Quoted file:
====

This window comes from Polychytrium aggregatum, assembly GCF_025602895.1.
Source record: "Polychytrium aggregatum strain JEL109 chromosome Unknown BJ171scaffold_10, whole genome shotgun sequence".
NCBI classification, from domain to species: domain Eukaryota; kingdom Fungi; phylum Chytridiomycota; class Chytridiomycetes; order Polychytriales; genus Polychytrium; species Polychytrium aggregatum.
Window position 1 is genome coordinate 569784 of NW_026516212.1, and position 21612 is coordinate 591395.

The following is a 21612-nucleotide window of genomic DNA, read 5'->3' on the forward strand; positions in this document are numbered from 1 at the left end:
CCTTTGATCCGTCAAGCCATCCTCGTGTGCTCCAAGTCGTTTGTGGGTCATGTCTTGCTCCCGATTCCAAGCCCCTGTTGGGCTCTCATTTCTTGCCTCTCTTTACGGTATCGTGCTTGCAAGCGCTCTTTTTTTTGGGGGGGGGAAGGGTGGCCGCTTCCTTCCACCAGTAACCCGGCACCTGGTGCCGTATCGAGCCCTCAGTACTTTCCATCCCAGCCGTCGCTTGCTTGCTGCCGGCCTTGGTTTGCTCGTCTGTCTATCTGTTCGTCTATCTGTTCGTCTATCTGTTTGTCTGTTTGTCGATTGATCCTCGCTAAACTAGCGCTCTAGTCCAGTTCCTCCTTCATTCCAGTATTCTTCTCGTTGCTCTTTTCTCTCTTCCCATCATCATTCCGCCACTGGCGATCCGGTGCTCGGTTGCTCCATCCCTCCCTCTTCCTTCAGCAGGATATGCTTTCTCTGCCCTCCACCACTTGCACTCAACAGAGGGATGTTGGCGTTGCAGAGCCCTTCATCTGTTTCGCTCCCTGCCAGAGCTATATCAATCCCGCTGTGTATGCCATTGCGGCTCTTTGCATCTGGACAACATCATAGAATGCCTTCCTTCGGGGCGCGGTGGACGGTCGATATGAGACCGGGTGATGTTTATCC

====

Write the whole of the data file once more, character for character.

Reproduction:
This window comes from Polychytrium aggregatum, assembly GCF_025602895.1.
Source record: "Polychytrium aggregatum strain JEL109 chromosome Unknown BJ171scaffold_10, whole genome shotgun sequence".
NCBI classification, from domain to species: domain Eukaryota; kingdom Fungi; phylum Chytridiomycota; class Chytridiomycetes; order Polychytriales; genus Polychytrium; species Polychytrium aggregatum.
Window position 1 is genome coordinate 569784 of NW_026516212.1, and position 21612 is coordinate 591395.

The following is a 21612-nucleotide window of genomic DNA, read 5'->3' on the forward strand; positions in this document are numbered from 1 at the left end:
CCTTTGATCCGTCAAGCCATCCTCGTGTGCTCCAAGTCGTTTGTGGGTCATGTCTTGCTCCCGATTCCAAGCCCCTGTTGGGCTCTCATTTCTTGCCTCTCTTTACGGTATCGTGCTTGCAAGCGCTCTTTTTTTTGGGGGGGGGAAGGGTGGCCGCTTCCTTCCACCAGTAACCCGGCACCTGGTGCCGTATCGAGCCCTCAGTACTTTCCATCCCAGCCGTCGCTTGCTTGCTGCCGGCCTTGGTTTGCTCGTCTGTCTATCTGTTCGTCTATCTGTTCGTCTATCTGTTTGTCTGTTTGTCGATTGATCCTCGCTAAACTAGCGCTCTAGTCCAGTTCCTCCTTCATTCCAGTATTCTTCTCGTTGCTCTTTTCTCTCTTCCCATCATCATTCCGCCACTGGCGATCCGGTGCTCGGTTGCTCCATCCCTCCCTCTTCCTTCAGCAGGATATGCTTTCTCTGCCCTCCACCACTTGCACTCAACAGAGGGATGTTGGCGTTGCAGAGCCCTTCATCTGTTTCGCTCCCTGCCAGAGCTATATCAATCCCGCTGTGTATGCCATTGCGGCTCTTTGCATCTGGACAACATCATAGAATGCCTTCCTTCGGGGCGCGGTGGACGGTCGATATGAGACCGGGTGATGTTTATCC